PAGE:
The media is constantly blaming violent video games, claiming that they make children violent.
Although there is not much scientific evidence proving this is true– some people would argue that there is none– even if video games did make children violent, I don’t understand why that is a problem, because the games that are being discussed as being problematic are those that are rated M for mature audiences. What puzzles me is that parents don’t let their children watch R-rated movies that portray blood and gore, yet are perfectly okay with buying M-rated video games for their under-aged children. (I’ve written about this before, here).
So you can imagine how frustrated I was when I saw a relative of mine post on Facebook pictures of her son opening his presents– among which included Battlefield and Call of Duty: MW3. Call of Duty:MW3 is rated M for Mature, which means it should only be played by those 17 and older. The game includes blood and gore, drug reference, violence, and “strong” language.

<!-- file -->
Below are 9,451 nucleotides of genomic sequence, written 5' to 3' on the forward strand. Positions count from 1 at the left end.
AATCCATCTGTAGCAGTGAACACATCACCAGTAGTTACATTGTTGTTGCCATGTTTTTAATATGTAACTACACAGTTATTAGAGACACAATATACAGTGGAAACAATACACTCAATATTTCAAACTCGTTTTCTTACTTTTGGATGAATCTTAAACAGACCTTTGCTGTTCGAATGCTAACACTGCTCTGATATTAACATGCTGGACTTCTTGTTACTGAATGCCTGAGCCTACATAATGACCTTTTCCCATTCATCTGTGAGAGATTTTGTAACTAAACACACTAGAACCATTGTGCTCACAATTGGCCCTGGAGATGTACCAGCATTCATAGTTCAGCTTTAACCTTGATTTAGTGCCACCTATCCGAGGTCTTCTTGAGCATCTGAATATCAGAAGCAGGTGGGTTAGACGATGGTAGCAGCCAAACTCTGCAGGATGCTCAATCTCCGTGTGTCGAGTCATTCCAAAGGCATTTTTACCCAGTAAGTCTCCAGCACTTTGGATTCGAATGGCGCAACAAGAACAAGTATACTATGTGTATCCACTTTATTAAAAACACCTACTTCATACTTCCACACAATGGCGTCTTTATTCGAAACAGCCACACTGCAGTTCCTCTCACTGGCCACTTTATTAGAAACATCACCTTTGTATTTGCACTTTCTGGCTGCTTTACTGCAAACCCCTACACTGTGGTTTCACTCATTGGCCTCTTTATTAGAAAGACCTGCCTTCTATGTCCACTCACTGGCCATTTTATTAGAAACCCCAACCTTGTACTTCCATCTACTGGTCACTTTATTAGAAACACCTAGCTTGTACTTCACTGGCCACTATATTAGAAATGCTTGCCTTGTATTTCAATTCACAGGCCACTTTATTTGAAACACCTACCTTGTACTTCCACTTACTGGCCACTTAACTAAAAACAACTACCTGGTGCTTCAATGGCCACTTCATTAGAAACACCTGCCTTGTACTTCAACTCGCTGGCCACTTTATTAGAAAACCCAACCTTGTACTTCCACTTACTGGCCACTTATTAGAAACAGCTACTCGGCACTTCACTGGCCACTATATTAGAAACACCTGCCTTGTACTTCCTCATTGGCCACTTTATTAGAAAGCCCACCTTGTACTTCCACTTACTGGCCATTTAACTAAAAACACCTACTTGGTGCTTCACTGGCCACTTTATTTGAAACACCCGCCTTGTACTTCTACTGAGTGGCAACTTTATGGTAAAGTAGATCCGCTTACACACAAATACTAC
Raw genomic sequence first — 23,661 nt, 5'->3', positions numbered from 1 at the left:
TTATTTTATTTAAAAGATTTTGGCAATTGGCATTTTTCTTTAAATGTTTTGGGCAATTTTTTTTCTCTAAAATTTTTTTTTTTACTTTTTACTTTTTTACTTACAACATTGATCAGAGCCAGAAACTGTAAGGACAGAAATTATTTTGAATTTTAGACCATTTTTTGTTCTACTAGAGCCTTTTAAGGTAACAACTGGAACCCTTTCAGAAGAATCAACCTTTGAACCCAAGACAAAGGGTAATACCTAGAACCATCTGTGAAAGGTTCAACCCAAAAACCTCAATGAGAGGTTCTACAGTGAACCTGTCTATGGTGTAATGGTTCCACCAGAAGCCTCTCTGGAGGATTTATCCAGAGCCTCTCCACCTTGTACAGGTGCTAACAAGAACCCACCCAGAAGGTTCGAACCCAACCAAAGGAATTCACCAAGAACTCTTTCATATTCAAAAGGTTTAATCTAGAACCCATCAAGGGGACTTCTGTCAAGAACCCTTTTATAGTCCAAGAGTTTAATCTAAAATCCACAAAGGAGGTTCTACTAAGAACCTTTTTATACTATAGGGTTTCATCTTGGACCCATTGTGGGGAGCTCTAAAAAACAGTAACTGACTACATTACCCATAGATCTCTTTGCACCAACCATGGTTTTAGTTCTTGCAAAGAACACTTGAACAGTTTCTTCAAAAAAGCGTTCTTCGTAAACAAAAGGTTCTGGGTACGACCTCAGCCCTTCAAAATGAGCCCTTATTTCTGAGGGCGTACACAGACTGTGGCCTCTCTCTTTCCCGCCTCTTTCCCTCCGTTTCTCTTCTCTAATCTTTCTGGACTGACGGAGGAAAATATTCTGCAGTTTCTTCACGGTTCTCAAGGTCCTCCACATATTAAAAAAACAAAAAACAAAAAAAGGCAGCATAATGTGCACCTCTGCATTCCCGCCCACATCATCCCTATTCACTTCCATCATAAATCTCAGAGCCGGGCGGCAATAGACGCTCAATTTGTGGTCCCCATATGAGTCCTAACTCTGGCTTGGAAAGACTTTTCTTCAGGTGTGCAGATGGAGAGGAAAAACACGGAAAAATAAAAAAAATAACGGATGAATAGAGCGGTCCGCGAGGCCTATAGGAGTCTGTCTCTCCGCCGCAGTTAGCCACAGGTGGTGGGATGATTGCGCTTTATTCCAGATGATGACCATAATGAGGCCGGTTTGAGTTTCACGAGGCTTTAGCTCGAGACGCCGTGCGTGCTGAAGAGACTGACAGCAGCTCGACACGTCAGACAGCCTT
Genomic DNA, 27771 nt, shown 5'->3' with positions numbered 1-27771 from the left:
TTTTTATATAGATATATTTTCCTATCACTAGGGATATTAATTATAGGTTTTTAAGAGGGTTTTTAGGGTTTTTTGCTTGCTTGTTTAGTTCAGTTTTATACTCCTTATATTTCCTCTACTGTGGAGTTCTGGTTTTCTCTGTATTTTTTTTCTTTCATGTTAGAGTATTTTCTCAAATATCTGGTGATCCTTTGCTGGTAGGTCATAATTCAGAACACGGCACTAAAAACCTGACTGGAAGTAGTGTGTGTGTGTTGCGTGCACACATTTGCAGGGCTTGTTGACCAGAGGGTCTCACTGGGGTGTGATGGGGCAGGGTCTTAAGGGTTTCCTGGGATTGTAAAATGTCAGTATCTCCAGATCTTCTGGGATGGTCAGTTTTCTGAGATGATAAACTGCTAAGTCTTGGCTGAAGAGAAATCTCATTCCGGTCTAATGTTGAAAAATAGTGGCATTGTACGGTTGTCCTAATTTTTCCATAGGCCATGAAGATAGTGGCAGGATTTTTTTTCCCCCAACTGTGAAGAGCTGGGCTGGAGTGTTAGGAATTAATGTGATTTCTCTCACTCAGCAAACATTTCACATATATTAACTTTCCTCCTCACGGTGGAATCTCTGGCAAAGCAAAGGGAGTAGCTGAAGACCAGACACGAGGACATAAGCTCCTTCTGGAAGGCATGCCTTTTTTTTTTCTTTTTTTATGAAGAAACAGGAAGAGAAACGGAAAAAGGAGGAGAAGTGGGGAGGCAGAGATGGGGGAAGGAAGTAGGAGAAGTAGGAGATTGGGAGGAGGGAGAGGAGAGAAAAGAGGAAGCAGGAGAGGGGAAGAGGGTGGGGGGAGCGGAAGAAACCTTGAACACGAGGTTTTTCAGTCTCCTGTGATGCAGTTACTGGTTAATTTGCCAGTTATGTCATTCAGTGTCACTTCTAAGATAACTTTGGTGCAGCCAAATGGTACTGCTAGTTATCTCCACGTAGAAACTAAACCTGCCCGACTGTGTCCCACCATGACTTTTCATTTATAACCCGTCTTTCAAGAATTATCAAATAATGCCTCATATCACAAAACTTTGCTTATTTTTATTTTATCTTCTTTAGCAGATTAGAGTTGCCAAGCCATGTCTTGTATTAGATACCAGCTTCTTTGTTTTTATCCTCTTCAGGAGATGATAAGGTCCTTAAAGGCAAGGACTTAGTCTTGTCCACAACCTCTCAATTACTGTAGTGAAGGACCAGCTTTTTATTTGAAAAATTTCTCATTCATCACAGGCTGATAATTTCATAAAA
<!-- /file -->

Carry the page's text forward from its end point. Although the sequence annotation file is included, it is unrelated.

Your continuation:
Of course, it is up to the parents’ discretion as to what kind of media their children should be exposed to. However, if we as a society are going to blame video games for spoiling our children, than we should, at the very least, discourage playing of violent video games instead of handing it to them as a gift. Don’t blame candy for making your kid diabetic if you are the one buying them the candy.
Some other view on this issue:
- Steve Boxer says “Parents of teenagers need not fear the latest war videogame – and stopping them playing it could lead to some classic tantrums”
- Dr. Rich at Children’s Hospital Boston encourages parents to “say no”
- Jonathan Holmes’ take on why kids like Call of Duty.
- A funny and disturbing video of a teenager playing Call of Duty. I hope the person holding the camera (who giggles the entire time) is not the kid’s parent, because tantrums are not funny unless you’re 2 years old.
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